During the ongoing Chicago teachers’ strike much has been made of the over 16,000 homeless students in the Chicago Public School system. That large number is one of the linchpins in the union’s demands for additional support staff and a written commitment from the city government to follow their plan for increasing affordable housing stock within the city.
When your average consumer of news media thinks of “homeless children” they may picture a family or group of runaway children living in a shelter, or perhaps sleeping in a car or a motel. They might even picture that stereotypical family sleeping on benches or in cardboard boxes in the street. Some of you may think back to the stories from last winter of Candice Payne, the real estate agent turned non-profit director who rented hundreds of hotel rooms for homeless people sleeping rough during our run of terribly cold weather.
But this is not the case. The majority of Chicago’s homeless schoolchildren (about 88% of them) are living in a situation referred to by the federal government as “doubled up“. Yes, that’s an officially accepted term. It means that they’re crashing with friends or family, sometimes for months, sometimes for years. Continue reading Doubled Up: The Homeless Kids Next Door
Happy October! The 2020 Chicago rental season is now over. The wintertime heating ordinance is now in effect. Now, tuck in with a nice cup of tea because I am about to go off about the Chicago Teacher’s Union and affordable housing.
“Trick or Treat!” We’re all going to be hearing it soon. Small children at the door asking for candy and chanting a phrase that has lost all significance over time. Originally it was a threat: “give us food or we’ll cause harm to your home.” Before that, “give us food to keep the evil spirits away, because this is the time of year when the barriers between our world and the afterlife are very thin.” Maybe the Chicago Teacher’s Union remembers the original meaning of “Trick or Treat.” They certainly are re-enacting it. “Agree to implement our plan for affordable housing citywide or we’ll strike, and hundreds of thousands of babysitters will be very, very happy for several weeks.”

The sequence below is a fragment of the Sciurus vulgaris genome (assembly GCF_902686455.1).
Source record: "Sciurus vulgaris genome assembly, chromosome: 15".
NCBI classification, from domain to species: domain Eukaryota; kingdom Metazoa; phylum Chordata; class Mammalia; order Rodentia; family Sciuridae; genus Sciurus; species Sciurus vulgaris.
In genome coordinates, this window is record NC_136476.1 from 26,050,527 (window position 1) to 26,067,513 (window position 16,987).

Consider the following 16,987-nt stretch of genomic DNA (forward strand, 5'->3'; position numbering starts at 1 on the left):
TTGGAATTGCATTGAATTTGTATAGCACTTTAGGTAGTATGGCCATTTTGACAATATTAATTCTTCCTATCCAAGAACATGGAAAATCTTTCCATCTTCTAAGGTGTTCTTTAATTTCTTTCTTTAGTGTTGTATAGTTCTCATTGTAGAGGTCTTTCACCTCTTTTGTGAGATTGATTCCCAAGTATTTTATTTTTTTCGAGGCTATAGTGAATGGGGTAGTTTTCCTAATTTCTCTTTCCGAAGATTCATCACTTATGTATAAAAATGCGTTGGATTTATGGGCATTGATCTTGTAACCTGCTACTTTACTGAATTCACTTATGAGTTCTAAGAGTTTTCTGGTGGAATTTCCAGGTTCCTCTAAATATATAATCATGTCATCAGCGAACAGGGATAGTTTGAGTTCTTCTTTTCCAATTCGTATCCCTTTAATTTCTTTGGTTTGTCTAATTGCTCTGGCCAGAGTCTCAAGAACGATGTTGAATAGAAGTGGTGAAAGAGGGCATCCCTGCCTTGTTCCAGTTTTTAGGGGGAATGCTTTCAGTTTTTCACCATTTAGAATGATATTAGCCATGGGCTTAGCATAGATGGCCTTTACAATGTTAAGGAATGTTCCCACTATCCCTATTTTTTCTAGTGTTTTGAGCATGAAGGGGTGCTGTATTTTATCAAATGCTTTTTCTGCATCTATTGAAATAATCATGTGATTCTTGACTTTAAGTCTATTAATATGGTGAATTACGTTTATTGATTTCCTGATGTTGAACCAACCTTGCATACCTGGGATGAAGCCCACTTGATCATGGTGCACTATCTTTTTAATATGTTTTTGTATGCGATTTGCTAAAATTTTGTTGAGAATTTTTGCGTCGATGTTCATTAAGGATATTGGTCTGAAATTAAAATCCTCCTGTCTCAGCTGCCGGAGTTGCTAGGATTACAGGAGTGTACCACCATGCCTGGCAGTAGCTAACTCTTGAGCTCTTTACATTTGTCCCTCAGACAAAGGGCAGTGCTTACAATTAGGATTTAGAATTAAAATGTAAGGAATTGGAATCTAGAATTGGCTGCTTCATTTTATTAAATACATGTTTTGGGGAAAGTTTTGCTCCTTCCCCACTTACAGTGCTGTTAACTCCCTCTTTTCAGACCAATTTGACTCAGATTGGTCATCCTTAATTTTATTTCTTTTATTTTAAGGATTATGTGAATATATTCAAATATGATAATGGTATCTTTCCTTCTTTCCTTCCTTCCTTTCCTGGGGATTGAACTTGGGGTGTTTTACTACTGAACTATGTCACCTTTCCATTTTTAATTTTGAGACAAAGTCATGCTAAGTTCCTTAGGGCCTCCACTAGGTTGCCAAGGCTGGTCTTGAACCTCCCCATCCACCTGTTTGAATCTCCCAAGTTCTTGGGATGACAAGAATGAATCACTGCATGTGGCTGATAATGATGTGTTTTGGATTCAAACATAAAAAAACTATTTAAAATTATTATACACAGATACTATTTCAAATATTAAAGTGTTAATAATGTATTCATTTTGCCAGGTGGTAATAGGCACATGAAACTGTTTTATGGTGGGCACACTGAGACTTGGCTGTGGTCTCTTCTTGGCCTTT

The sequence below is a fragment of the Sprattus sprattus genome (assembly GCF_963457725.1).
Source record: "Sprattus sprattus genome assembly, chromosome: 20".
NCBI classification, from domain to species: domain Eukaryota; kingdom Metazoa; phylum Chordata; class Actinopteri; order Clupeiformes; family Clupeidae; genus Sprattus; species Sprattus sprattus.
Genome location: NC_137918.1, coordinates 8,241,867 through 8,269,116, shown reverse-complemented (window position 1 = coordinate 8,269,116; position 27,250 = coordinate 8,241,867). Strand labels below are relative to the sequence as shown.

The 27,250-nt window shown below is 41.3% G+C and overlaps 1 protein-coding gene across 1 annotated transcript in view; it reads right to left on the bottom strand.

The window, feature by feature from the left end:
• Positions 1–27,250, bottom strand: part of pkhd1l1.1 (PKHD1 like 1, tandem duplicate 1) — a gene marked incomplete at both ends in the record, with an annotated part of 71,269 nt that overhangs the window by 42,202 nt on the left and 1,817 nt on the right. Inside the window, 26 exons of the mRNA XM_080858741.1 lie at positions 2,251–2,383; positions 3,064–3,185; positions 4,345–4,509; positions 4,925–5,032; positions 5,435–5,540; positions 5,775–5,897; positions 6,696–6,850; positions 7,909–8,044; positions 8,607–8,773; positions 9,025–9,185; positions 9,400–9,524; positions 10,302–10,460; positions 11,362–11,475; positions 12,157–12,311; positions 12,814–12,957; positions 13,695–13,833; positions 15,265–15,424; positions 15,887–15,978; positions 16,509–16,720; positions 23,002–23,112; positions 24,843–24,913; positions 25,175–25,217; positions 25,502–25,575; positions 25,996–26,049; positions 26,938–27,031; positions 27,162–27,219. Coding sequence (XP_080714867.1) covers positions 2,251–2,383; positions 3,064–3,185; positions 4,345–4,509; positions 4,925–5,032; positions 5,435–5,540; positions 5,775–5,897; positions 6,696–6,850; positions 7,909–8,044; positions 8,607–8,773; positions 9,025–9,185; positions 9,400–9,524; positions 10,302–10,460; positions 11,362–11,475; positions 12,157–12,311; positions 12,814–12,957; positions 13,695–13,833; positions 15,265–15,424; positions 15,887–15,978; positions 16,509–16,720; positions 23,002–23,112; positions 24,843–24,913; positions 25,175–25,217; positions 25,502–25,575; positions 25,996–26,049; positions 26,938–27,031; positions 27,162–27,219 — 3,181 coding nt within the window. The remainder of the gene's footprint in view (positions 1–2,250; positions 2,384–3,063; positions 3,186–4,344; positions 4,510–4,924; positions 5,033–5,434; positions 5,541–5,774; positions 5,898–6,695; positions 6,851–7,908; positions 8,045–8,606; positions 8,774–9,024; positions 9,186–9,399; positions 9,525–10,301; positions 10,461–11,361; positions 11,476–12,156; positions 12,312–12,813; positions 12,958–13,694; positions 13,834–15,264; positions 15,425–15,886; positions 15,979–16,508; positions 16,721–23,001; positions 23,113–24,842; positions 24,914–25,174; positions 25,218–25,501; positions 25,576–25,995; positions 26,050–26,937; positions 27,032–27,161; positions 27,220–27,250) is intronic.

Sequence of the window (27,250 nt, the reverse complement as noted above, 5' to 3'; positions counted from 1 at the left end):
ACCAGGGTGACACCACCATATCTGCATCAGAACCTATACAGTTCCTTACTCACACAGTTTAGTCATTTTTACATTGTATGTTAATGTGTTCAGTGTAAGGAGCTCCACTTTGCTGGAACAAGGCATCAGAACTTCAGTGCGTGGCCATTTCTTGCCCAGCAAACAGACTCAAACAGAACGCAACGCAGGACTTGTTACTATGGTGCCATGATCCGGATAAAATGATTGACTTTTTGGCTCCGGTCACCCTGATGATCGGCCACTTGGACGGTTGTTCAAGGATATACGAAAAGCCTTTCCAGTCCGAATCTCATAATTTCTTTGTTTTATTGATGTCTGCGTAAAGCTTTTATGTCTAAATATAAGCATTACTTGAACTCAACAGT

With one week to go the CTU/City of Chicago employment contract negotiations have stalled over the teachers’ demands affordable housing, not only for them but for their students. You heard me. While the specific demands of the CTU have not been revealed, we can get an idea of the scope based on their website. I will include my interpretation of their demands below, with a few personal side notes in parentheses. Continue reading The Chicago Teachers’ Union and Affordable Housing: A Rant
This week my Twitter feed blew up with people talking about Podshare, a business offering what they call “co-living” arrangements in San Francisco and Los Angeles.
Co-living has been a thing for several years now, as has Podshare itself. The standard co-living M.O. is to offer furnished small sleeping rooms in shared suites within buildings that offer a networking opportunities, kitchens, laundry facilities, housekeeping and included utilities. The cost to rent one of these rooms is usually substantially below market rates for normal apartments, offered by the day or the month instead of by the year. They’re marketed to underpaid twenty and thirty-somethings in trendy neighborhoods.